2019 NFL Draft: Indianapolis Colts team needs, draft picks, prospects to watch
With their 2018 season over, it's time for Colts fans to turn their attention to the draft
The Colts are back, baby! First-year coach Frank Reich may not have been Indy's first choice but he was absolutely what this organization needed. And with Andrew Luck looking like his old self, and the emergence of a really good defense, the Colts have the makings of one of the AFC's best teams for years to come. They're just missing a few pieces to the puzzle.
Here's what you need to know about the Indianapolis Colts and the 2019 NFL Draft.
2019 draft picks
- Round 1: Indianapolis
- Round 2: Indianapolis, New York Jets
- Round 3: Indianapolis
- Round 4: Indianapolis
- Round 5: Indianapolis
- Round 6: Indianapolis
- Round 7: Indianapolis
The Colts have all their 2019 selections, in addition to the Jets' 2019 second-round pick, which was part of the trade that allowed New York to trade up in the 2018 NFL Draft and take quarterback Sam Darnold.
Biggest offseason needs
- Wide receiver
- Interior defensive line
- Pass rusher
- Tight end
The Colts were one of the most exciting teams over the second half of the season. They started 1-5 but won 10 of their last 11 before running into the buzzsaw that is the Chiefs' offense. But there's plenty to be excited about, starting with Andrew Luck, who was been sacked just 18 times during the regular season. He also played some of the best football of his career after missing the 2017 season with a shoulder injury. Rookie guard Quenton Nelson (the sixth-overall pick) anchored the revitalized offensive line, tight end Eric Ebron played like a Hall of Famer after a forgettable start to his career in Detroit, and T.Y. Hilton battled through injuries to remain one of the league's most dangerous wideouts.
But the Colts' defense was arguably more impressive. Defensive coordinator Matt Eberflus had Indy playing as a top-10 unit, in large part because of rookie second-round pick Darius Leonard. There's more good news: general manager Chris Ballard, who nailed the '18 draft class, has more salary-cap space than any team in the league. Upgrade a few key areas and the Colts will not only be division favorites, but among the top teams to represent the AFC in the Super Bowl.
Prospects to watch
N'Keal Harry, WR, Arizona State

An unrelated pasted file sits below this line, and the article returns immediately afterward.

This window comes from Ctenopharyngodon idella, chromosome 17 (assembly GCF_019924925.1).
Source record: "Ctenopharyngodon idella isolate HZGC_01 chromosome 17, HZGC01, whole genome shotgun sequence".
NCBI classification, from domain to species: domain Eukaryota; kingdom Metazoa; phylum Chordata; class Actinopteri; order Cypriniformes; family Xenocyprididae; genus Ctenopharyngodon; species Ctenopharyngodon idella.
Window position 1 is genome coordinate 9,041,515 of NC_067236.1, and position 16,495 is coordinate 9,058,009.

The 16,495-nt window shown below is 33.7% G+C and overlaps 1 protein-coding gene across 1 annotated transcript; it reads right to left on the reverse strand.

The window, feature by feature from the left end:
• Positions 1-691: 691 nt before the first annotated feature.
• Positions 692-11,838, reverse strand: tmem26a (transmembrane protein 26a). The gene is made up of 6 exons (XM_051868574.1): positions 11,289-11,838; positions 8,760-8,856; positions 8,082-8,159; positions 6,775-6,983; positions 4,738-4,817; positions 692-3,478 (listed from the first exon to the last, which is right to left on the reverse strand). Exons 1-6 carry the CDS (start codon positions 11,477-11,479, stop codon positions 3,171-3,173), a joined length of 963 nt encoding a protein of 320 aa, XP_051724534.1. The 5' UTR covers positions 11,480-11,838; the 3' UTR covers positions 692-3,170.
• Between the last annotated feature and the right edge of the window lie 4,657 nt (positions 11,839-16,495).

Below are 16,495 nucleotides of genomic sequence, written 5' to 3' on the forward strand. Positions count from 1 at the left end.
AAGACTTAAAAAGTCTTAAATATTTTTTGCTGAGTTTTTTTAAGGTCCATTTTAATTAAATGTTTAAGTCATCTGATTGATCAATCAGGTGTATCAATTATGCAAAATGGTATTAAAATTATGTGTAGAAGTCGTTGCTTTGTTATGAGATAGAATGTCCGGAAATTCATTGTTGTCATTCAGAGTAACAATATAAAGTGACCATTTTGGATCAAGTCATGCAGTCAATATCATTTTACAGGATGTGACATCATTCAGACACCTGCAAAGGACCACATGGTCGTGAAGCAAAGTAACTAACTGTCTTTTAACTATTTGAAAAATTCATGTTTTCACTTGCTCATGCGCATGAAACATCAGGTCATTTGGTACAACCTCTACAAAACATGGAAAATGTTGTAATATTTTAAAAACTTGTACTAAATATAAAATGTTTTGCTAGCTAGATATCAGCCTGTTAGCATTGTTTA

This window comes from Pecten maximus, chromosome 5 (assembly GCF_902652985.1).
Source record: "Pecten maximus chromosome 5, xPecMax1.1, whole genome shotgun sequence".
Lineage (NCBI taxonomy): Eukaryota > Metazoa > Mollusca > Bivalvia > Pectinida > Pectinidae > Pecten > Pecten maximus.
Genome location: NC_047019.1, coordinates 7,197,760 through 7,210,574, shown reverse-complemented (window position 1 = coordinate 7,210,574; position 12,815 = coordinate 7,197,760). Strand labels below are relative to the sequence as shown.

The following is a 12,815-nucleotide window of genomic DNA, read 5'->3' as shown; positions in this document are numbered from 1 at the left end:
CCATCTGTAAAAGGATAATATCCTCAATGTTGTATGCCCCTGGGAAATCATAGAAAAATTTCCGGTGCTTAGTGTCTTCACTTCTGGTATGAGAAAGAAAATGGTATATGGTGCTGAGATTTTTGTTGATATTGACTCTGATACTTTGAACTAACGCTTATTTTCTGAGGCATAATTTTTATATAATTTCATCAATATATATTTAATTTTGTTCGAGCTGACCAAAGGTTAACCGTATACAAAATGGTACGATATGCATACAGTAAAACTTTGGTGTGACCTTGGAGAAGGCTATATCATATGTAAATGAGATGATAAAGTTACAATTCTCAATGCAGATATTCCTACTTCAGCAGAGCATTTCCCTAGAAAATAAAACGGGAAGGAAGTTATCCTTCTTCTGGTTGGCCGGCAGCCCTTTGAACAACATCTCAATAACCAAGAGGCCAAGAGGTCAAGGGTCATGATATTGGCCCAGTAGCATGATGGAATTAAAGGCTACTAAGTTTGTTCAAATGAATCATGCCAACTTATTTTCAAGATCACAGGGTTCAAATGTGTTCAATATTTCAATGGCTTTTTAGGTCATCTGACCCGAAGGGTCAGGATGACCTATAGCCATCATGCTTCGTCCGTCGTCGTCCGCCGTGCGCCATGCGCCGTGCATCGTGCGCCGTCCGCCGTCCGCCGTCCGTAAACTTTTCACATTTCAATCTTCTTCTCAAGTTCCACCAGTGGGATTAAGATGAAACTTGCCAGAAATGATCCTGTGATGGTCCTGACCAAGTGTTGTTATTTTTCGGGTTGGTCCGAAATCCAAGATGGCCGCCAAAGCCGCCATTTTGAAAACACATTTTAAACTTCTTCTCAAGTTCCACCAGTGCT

At 6-foot-3, 215 pounds, Harry is a physically imposing wideout with big-play ability. He regularly wins at the line of scrimmage and even when he doesn't, he makes contested catches as well as anyone in this draft class. And it's not over once the ball is in his hands; Harry is a YAC machine -- he's incredibly difficult to get on the ground. He's part JuJu Smith-Schuster, part Anquan Boldin.
Deandre Baker, CB, Georgia
Baker may not be the athlete of Greedy Williams or Byron Murphy but he put up better college numbers. He shows good long speed, smooth hips, and the ability to change direction. He was rarely targeted during his senior season in part because his mirroring technique was superb. He's not great in run support but he may not need to be if his college success translates to the NFL.
Chauncey Gardner-Johnson, S, Florida
An instinctive player who had a huge final game for the Gators, logging two interceptions -- including a late-game pick-six -- against Michigan in the Peach Bowl. Gardner-Johnson was something of a liability as a tackler in 2017 but he was much more aggressive this season. He can play both safety positions as well as in the slot and his versatility will make him valuable to NFL teams looking to bolster their secondary.
Jeffery Simmons, DT, Mississippi State
Simmons regularly requires double-teams and even then is hard to stop. He has non-stop motor and that, coupled with linebacker-like sideline-to-sideline mobility, means he's never out of a play. He routinely splits blockers on stretch plays to make tackles in backfield, and he has the ability to disengage from blocks to make tackles too. One of the best athletes in the draft, Simmons is adept against the run and the pass who is best described as a disruptive backfield presence.
Montez Sweat, EDGE, Mississippi State
Sweat doesn't have Nick Bosa's athleticism and isn't nearly as dynamic, but he'll likely be on the board late in Round 1. And don't be fooled, Sweat can play; he had 11.5 sacks and 14.0 tackles for loss during his senior season. That was the encore to his junior campaign, which included 10.5 sacks and 15.5 tackles for loss.
Noah Fant, TE, Iowa
The most athletic tight end in this draft class, Fant was underutilized at Iowa; he had just 39 receptions for 518 yards and seven touchdowns in 2018, but he's a playmaker in the mold of Evan Engram or George Kittle, and would give the Colts a much-needed playmaker in the middle of the field.
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